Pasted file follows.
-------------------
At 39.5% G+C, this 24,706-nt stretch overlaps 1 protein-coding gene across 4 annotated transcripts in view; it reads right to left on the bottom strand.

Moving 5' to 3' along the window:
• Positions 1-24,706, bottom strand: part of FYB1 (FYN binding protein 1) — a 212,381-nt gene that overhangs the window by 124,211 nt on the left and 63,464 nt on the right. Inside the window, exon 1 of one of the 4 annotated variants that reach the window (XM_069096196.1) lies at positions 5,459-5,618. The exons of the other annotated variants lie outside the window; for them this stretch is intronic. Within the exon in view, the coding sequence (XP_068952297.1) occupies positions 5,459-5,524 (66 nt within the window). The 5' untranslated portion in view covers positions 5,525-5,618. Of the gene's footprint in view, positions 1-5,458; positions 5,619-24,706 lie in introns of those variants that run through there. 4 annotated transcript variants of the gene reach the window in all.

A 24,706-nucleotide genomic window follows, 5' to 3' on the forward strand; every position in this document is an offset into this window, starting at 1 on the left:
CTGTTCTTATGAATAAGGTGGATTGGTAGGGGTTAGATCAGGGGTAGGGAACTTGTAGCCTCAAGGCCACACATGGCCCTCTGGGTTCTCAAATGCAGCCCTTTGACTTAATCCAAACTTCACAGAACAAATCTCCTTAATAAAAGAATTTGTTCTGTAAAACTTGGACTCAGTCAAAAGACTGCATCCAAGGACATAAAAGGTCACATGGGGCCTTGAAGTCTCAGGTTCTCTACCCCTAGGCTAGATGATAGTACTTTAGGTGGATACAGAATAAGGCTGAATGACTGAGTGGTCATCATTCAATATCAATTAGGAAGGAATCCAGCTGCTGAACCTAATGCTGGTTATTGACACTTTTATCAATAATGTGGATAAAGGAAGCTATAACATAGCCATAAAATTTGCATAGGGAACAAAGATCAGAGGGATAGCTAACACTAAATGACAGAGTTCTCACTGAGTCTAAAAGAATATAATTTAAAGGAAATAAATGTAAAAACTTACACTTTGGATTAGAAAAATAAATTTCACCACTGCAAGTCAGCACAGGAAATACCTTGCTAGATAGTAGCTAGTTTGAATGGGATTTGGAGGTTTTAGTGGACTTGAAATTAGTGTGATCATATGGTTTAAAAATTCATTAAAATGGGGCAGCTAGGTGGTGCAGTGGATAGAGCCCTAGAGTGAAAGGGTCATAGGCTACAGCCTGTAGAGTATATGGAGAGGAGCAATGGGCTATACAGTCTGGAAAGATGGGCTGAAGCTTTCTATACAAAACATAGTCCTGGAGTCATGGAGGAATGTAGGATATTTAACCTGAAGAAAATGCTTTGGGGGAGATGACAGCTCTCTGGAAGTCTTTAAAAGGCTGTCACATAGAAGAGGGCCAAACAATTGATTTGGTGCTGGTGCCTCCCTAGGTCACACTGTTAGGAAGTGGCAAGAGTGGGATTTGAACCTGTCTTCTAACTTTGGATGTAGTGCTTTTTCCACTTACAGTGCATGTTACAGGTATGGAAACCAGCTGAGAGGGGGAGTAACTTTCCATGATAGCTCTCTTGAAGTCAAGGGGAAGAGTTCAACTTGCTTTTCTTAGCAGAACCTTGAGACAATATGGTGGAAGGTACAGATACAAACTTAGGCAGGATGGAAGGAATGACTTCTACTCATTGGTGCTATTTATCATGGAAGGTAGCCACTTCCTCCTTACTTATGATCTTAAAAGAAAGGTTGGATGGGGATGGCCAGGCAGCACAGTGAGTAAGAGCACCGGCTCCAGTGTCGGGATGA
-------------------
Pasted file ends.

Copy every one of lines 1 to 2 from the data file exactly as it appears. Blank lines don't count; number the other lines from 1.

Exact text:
At 39.5% G+C, this 24,706-nt stretch overlaps 1 protein-coding gene across 4 annotated transcripts in view; it reads right to left on the bottom strand.

Moving 5' to 3' along the window: